A challenging new musical language for modern music lovers.
BEN JOHNSTON: String Quartets Nos. 6, 7, & 8—Kepler Quartet—New World 80730-2, 66:43 [Distr. by Albany] ****:
As difficult and dangerous as it is to climb Mt. Everest, people do it because it’s there. Ben Johnston’s String Quartet No. 7 (1984) is known among string players and ‘experts’ as the most difficult string quartet to perform. According to a recent New York Times article, the Kepler Quartet has made it a cause over the past 14 years to learn and record all of the 10 quartets that Mr. Johnston has written. Now, 90, the composer lives in a farm outside of Madison, Wisconsin and is in failing health. The Kepler Quartet has been so dedicated to finish the project that they rehearsed in a church close to Johnston’s farmhouse (“literally in the midst of a cornfield, in the midst of a cemetery”) so they could consult with him during rehearsals.
What makes Johnston’s quartets so difficult to perform is that he inserts microtones “into the grid of the twelve pitch scale” that is a standard of tuning for normal intervals of the octave scale. Johnston calls it ‘just intonation’ tuning. The system is based on the ratios of overtones of a note, which leave in uneven intervals as it expands. The performers have to listen for and perform incredibly narrow pitch differences at speeds that require not only a keen ear but physical agility that’s hard to imagine. The challenge is overwhelming but also a mountain that’s there to conquer. And the Kepler Quartet appears to have achieved their goal. But, from the listener’s viewpoint, was the trek worth the effort?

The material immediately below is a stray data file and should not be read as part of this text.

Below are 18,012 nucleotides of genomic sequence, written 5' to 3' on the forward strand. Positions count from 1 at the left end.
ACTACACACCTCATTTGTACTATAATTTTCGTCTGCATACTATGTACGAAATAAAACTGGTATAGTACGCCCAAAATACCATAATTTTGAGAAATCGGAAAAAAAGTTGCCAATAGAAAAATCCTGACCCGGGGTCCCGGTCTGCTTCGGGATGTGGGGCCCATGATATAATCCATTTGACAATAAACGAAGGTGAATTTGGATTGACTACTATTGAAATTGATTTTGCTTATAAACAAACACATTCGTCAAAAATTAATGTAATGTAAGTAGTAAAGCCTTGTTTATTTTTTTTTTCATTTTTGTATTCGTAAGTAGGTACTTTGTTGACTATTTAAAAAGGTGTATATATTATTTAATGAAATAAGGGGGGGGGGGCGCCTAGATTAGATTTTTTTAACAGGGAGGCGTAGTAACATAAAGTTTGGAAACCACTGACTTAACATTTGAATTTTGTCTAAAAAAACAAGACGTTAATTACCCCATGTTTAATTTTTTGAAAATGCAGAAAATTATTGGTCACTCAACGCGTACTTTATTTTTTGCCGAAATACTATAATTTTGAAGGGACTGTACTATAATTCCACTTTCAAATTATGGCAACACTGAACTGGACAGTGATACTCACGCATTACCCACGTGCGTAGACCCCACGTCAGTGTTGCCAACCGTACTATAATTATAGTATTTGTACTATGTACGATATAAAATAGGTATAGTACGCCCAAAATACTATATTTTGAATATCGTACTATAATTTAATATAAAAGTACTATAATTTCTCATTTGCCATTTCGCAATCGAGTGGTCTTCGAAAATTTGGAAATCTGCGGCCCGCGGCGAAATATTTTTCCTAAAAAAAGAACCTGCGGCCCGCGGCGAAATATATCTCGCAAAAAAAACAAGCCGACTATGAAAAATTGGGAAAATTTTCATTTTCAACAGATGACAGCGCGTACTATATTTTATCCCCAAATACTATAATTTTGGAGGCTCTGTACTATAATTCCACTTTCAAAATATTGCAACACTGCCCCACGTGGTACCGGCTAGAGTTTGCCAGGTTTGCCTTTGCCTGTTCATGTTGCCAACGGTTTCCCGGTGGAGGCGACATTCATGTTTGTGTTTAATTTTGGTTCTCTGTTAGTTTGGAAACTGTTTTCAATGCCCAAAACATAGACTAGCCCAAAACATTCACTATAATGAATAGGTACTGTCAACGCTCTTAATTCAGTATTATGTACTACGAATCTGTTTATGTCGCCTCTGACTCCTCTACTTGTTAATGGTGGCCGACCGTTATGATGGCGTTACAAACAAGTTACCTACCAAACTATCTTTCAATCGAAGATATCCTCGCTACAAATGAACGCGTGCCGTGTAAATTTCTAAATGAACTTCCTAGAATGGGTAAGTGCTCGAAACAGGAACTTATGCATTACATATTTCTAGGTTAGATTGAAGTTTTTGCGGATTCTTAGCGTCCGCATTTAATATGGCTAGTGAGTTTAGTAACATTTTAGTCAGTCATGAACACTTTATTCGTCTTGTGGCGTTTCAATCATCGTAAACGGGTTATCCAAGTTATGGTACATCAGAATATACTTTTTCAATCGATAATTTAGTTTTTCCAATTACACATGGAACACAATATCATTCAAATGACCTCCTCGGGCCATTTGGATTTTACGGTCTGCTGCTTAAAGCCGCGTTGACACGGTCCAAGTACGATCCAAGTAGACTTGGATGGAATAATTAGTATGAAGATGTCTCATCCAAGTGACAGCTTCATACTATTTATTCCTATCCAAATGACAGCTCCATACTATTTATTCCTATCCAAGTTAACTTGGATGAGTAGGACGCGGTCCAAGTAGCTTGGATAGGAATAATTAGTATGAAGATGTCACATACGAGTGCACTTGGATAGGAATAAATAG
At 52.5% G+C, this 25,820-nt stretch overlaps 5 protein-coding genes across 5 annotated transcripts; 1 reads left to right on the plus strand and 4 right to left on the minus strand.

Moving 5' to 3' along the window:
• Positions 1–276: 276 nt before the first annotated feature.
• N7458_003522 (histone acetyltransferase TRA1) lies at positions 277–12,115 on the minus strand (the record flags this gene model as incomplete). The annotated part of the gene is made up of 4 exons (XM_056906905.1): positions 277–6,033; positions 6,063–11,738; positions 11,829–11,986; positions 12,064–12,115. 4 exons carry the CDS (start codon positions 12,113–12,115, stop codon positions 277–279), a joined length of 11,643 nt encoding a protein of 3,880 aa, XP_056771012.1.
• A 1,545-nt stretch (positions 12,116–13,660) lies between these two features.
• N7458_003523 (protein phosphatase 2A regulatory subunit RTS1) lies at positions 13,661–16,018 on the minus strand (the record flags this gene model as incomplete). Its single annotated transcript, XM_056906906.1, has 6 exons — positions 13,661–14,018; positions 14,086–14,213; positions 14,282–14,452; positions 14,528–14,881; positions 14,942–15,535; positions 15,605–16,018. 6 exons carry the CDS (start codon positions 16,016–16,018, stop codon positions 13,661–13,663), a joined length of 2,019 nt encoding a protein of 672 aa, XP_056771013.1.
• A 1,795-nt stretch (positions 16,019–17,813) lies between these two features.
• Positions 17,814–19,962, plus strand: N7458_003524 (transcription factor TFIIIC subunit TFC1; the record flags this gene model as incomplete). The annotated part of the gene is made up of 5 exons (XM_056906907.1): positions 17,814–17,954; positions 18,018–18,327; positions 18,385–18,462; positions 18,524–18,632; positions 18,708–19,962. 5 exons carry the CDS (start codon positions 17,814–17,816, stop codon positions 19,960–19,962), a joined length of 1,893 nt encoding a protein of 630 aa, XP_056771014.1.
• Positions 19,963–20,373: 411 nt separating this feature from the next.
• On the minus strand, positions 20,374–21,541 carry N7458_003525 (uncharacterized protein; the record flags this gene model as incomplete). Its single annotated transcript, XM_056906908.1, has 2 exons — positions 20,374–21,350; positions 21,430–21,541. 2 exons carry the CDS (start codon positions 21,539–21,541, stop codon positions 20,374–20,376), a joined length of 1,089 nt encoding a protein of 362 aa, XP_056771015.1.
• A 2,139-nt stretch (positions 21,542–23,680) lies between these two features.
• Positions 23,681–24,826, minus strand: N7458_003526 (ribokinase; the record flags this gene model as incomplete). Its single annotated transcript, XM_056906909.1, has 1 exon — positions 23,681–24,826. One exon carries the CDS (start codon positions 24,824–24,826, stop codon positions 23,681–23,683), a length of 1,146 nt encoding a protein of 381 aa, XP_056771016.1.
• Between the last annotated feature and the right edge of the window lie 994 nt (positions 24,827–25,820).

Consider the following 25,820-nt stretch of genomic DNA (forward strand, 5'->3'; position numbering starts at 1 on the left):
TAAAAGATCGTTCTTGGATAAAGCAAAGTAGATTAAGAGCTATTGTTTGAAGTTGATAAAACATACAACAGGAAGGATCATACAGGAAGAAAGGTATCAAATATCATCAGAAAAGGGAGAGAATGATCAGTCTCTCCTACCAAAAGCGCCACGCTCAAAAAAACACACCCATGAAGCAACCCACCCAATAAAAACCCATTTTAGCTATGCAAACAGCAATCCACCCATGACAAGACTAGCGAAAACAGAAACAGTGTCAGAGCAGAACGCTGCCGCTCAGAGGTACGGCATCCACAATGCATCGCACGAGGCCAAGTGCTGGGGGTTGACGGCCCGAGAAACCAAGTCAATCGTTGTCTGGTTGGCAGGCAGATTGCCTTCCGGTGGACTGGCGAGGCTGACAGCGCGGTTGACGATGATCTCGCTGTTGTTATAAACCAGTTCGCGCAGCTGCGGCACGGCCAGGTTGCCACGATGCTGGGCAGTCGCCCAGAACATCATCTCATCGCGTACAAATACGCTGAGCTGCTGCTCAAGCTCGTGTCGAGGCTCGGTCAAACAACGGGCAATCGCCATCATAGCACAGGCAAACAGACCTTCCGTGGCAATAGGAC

The first thing to recognize is that for the normal listener microtonality will sound “out of tune.” That’s because we aren’t used to listening to Johnston’s tuning system. At first hearing of the Seventh Quartet (1984) what comes to mind is musical mosquitoes that buzz about with slides down toward the listener (without biting). In the second movement pizzicatos in the cello and violas organize the higher pitched microtones in the violins, creating a contrast of speeds that’s—as the composer describes “eerie.” The much longer final movement—“Variations with solemnity”—is as if someone is grieving while floating in a dream-like state among the clouds. To this listener everything sounds “off kilter” but there is an otherworldly aura that could be the stuff of an abstract but profound meditational state. It’s intellectually fascinating but takes several hearings to become familiar.
Johnston added his earlier use of twelve-tone technique to just intonation in the earlier Sixth Quartet (1980) in one movement. “I had learned all that twelve-tone technique, and I didn’t want it to go to waste,” the composer stated. But there is a consistent thread of melody from individual instruments that rambles throughout the 22 minute work that provides organization for the listener. Program annotator Kyle Gann calls it “an extended exercise in a kind of Wagnerian endless melody.” In the background there’s a kind of out-of-tune hazy accompaniment that has the effect of magnifying the melodic strands. It reminded me of a vision of someone—heavily inebriated—wandering around San Francisco in the fog. Yet, it its own way it is quite beautiful.
By 1986, when the Eighth Quartet appeared, Johnston had entered a neoclassic period. By his own admission, the composer was in a better place emotionally and the result is a work (within the context of just intonation) that is melodically expressive, dramatically eloquent and more listener-friendly. The movements are classically structured: sonata, ABA, minuet and a rondo finale. The lovely, sad slow movement is followed by a devilish waltz. A manically upbeat finale, redolent of country music, owes much to minimalism—a wacky but ingratiating finale.
Quietness (1996) is a setting of a poem about death by the 13th century Persian Sufi mystic Jalaluddin Rumi, sung and spoken by the composer. It’s a ravishingly beautiful ode to the end of life and this disc. The composer’s strong, low voice adds dramatic sharpness to the music. Johnston’s musical language has grown on me as I listened to this disc several times. Anyone interested in discovering a new musical language and who can listen with open ears will find this disc an arrestingly innovative experience. And, perhaps, as Kyle Gann writes, a window into his other quartets (ten in number), “one of the greatest string quartet cycles of the 20th century.”
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